The first synthetic consumer loan transaction has sprung out of Italy, furthering the rapidly expanding securitization market. Finconsumo Banca SPA has launched a EURO350 million purely synthetic transaction, not only marking a first for Italy, but one of the very first for the entire European ring.
Paving the way for more deals of the like, Credit Agricole Indosuez SA, investment banker and arranger of the deal, and Finconsumo will act as sub counter parties that will enter into three credit default swaps. The credit default swaps are referenced to a portfolio of consumer loans, originated by Finconsumo. Rather unique to the deal, the portfolio consists of 99,000 assets and the average size of each asset is about E3,500.
"This is one of the first synthetic transactions referenced to a very granular portfolio, as opposed to usual synthetic CBO or CLO portfolios with less than 150 names and big exposures," said Hernan Quipildor, an analyst with Moody's Investors Service in the Milan office. "In this case, it's a very granular pool typical of any consumer loan portfolio, with about 100,000 loans."
Credit Agricole, as credit protection seller, will make payments to Finconsumo in line with credit events (defaults, for example) that occur within the transaction, thus covering losses suffered by Finconsumo. The credit enhancement on the transaction consists of an equity threshold, excess spread and subordination. "Protection payments will be made only if the losses are above the excess spread and the equity," Quipildor said.
Moody's has provided an A2' rating to the junior credit default swap, Aaa' to the mezzanine "senior credit default swap" and Aaa' to the super senior class. "Our approach is very different from a CLO or CBO," Quipildor said. "We are using a different approach to analyze this portfolio [one that is] in line with consumer loans but accounts for the specificities of credit default swaps, because that is what this deal is about."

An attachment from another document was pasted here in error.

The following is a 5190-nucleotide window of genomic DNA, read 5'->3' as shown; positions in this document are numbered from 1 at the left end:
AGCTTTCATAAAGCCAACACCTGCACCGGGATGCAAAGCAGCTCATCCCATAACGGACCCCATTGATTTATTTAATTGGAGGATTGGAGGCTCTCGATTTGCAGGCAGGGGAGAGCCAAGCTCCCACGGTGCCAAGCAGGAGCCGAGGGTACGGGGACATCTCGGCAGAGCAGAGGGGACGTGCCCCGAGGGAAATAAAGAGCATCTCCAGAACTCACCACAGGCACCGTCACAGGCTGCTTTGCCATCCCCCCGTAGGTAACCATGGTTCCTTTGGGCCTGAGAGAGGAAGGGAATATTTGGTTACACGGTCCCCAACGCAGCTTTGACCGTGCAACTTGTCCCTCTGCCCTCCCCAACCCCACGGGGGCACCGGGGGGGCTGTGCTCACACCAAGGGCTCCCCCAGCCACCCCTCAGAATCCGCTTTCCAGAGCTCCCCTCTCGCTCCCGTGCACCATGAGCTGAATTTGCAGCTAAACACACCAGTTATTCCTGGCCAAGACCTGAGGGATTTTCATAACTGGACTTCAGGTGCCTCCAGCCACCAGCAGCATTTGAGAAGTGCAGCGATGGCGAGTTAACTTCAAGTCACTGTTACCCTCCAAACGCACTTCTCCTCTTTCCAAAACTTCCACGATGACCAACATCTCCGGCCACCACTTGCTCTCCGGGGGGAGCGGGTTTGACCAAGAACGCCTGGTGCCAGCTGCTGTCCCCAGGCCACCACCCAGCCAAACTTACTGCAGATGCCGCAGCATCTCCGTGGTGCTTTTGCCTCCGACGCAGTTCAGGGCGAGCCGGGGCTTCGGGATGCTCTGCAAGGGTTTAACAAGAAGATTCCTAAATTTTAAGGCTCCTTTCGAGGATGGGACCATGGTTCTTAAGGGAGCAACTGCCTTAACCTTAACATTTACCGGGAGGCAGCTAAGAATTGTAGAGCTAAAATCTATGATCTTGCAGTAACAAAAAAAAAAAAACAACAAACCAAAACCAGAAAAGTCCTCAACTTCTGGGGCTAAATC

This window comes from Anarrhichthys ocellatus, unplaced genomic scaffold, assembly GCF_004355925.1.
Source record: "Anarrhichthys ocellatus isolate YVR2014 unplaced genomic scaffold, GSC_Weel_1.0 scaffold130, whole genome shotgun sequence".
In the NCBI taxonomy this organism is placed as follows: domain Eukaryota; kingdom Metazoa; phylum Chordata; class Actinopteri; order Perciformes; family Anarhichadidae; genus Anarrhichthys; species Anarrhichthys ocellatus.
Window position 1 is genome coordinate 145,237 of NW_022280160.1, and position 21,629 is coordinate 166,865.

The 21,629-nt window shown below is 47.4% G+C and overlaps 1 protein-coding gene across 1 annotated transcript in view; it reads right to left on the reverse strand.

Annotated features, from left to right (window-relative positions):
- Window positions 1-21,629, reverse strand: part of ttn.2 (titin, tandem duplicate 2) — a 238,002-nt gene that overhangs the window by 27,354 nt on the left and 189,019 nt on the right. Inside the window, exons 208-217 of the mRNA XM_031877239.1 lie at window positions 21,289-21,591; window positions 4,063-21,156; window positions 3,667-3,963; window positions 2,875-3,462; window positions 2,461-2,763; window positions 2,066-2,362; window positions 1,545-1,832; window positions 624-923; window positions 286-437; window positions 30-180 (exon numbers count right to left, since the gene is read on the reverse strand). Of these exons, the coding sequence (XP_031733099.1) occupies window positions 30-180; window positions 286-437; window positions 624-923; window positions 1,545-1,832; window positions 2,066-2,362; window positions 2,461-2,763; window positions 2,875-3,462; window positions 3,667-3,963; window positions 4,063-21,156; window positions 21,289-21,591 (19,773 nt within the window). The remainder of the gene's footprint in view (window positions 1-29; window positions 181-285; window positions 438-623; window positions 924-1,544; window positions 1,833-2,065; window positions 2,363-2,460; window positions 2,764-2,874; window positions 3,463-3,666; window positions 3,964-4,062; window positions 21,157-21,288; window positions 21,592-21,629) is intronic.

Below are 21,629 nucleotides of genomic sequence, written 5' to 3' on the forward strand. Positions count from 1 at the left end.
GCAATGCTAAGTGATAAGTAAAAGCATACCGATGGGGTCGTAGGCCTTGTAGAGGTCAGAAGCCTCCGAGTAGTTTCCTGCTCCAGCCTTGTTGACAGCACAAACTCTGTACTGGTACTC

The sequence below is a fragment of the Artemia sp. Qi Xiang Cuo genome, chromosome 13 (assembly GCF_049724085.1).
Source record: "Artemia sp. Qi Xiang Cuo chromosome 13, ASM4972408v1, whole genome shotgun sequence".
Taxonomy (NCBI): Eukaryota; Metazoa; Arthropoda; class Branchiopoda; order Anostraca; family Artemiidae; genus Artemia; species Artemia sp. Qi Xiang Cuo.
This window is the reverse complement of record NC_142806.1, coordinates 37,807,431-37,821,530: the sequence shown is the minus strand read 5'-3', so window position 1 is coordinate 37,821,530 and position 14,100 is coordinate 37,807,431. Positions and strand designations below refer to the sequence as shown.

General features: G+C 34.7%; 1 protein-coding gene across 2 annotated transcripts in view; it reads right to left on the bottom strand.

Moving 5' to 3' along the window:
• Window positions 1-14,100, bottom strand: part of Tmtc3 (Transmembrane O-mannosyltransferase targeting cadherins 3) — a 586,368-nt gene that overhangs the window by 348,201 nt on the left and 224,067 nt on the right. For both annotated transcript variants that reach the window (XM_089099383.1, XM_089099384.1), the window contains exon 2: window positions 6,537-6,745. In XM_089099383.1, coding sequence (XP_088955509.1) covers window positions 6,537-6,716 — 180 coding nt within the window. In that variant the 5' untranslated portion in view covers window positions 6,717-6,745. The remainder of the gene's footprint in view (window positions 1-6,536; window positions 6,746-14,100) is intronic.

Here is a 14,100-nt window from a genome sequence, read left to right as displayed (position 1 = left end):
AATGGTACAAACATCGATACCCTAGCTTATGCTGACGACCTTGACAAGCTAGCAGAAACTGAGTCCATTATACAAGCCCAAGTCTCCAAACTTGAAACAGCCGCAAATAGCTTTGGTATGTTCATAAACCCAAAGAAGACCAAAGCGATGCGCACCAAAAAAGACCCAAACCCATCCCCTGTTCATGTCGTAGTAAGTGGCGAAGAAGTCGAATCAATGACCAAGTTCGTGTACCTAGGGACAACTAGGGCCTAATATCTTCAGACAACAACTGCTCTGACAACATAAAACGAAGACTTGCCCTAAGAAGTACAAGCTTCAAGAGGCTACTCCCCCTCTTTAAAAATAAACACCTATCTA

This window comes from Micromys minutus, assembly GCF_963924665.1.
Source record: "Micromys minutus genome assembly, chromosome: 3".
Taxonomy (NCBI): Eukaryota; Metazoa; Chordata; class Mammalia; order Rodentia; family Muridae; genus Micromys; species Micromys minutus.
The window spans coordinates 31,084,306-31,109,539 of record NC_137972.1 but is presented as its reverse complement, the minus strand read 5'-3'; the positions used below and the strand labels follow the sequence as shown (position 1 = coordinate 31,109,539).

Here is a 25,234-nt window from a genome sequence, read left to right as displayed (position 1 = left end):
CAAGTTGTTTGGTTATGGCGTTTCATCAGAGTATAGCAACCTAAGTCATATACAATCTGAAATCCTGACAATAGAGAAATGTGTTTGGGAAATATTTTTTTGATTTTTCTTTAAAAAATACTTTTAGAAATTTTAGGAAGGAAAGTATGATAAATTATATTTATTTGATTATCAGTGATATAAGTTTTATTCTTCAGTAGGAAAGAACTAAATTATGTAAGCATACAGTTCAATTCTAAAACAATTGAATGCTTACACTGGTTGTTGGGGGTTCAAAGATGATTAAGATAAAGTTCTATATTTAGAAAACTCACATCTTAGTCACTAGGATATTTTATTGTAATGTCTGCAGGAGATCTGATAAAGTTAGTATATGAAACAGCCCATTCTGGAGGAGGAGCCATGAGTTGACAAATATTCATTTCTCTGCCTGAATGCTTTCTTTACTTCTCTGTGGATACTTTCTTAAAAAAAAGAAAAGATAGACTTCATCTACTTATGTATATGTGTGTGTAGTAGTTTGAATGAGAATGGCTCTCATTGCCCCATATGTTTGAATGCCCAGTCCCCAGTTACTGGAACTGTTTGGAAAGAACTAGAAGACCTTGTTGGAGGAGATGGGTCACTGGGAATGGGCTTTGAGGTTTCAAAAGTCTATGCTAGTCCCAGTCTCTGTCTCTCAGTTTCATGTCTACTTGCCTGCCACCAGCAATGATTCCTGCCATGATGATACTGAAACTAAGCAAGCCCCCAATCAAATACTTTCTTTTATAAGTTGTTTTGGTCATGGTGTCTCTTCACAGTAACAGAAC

Prior to 1999, the Italian market was quite small, as there was no legal framework in place to sustain securizations. However, after the development of Law 130 in 1999 - a law geared solely toward rolling securitizations - the market has blossomed quite nicely. "The Italian market is the second largest in Europe, just after the U.K., and all this development happened only in the last three years from something that was almost non-existent before," Quipildor said. "This fast pace has also allowed for the development of many innovative transactions, and this deal is the next step."
Finconsumo has completed two previous consumer loan transactions that were cash securitizations, not synthetic transactions. This deal marks the third transaction for the company and it is purely synthetic. "It's like a learning process in which you go beyond securitization for funding only, envisioning a strategy that also maximizes capital adequacy requirements," Quipildor said.
According to Quipildor, Finconsumo will raise short-term funds through their interbank platform, medium- to long-term funds through the bond program, and also cash securitizations (traditional deals), and then, in order to face capital adequacy, the bank will look toward synthetic securitizations, as is the case in this transaction.
Market participants are expecting there to be more deals of the like to follow suit in the coming months. While there are no such deals reported to be in the current pipeline, Finconsumo's latest transaction has sparked quite a bit of interest. "I think there will be other deals like this to come to market because in Italy, some financial companies that used to specialize in leases or consumer loans for example, are applying for bank status for different reasons, one of which is to get better interbank rates and K spreads," Quipildor said. "But at the same time, banks have to face capital adequacy requirements, so synthetic securitization would be a good solution."